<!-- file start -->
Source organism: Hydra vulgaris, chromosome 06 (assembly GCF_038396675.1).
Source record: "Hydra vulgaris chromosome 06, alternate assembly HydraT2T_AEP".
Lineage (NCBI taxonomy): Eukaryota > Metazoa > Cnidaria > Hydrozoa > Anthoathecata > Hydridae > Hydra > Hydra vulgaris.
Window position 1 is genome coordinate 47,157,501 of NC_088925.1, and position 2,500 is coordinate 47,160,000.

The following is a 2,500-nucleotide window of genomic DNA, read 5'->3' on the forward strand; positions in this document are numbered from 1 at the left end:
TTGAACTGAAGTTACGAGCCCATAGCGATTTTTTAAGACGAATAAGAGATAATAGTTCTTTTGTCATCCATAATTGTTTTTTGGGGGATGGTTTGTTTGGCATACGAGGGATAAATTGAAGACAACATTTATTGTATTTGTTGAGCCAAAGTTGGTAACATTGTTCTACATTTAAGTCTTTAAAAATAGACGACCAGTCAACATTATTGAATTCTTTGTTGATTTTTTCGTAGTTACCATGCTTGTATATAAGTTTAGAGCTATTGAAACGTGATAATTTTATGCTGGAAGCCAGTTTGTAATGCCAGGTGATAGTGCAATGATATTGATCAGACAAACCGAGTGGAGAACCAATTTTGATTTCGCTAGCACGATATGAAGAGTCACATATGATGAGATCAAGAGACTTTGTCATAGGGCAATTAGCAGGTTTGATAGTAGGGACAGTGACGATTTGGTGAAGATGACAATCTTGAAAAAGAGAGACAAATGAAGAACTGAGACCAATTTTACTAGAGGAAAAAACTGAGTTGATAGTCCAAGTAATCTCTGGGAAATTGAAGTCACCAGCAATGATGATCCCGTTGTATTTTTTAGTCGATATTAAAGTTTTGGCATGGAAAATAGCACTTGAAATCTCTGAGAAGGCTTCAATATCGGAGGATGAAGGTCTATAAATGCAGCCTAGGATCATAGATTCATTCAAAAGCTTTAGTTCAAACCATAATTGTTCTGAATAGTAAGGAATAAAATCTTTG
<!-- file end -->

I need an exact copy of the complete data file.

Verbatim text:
Source organism: Hydra vulgaris, chromosome 06 (assembly GCF_038396675.1).
Source record: "Hydra vulgaris chromosome 06, alternate assembly HydraT2T_AEP".
Lineage (NCBI taxonomy): Eukaryota > Metazoa > Cnidaria > Hydrozoa > Anthoathecata > Hydridae > Hydra > Hydra vulgaris.
Window position 1 is genome coordinate 47,157,501 of NC_088925.1, and position 2,500 is coordinate 47,160,000.

The following is a 2,500-nucleotide window of genomic DNA, read 5'->3' on the forward strand; positions in this document are numbered from 1 at the left end:
TTGAACTGAAGTTACGAGCCCATAGCGATTTTTTAAGACGAATAAGAGATAATAGTTCTTTTGTCATCCATAATTGTTTTTTGGGGGATGGTTTGTTTGGCATACGAGGGATAAATTGAAGACAACATTTATTGTATTTGTTGAGCCAAAGTTGGTAACATTGTTCTACATTTAAGTCTTTAAAAATAGACGACCAGTCAACATTATTGAATTCTTTGTTGATTTTTTCGTAGTTACCATGCTTGTATATAAGTTTAGAGCTATTGAAACGTGATAATTTTATGCTGGAAGCCAGTTTGTAATGCCAGGTGATAGTGCAATGATATTGATCAGACAAACCGAGTGGAGAACCAATTTTGATTTCGCTAGCACGATATGAAGAGTCACATATGATGAGATCAAGAGACTTTGTCATAGGGCAATTAGCAGGTTTGATAGTAGGGACAGTGACGATTTGGTGAAGATGACAATCTTGAAAAAGAGAGACAAATGAAGAACTGAGACCAATTTTACTAGAGGAAAAAACTGAGTTGATAGTCCAAGTAATCTCTGGGAAATTGAAGTCACCAGCAATGATGATCCCGTTGTATTTTTTAGTCGATATTAAAGTTTTGGCATGGAAAATAGCACTTGAAATCTCTGAGAAGGCTTCAATATCGGAGGATGAAGGTCTATAAATGCAGCCTAGGATCATAGATTCATTCAAAAGCTTTAGTTCAAACCATAATTGTTCTGAATAGTAAGGAATAAAATCTTTG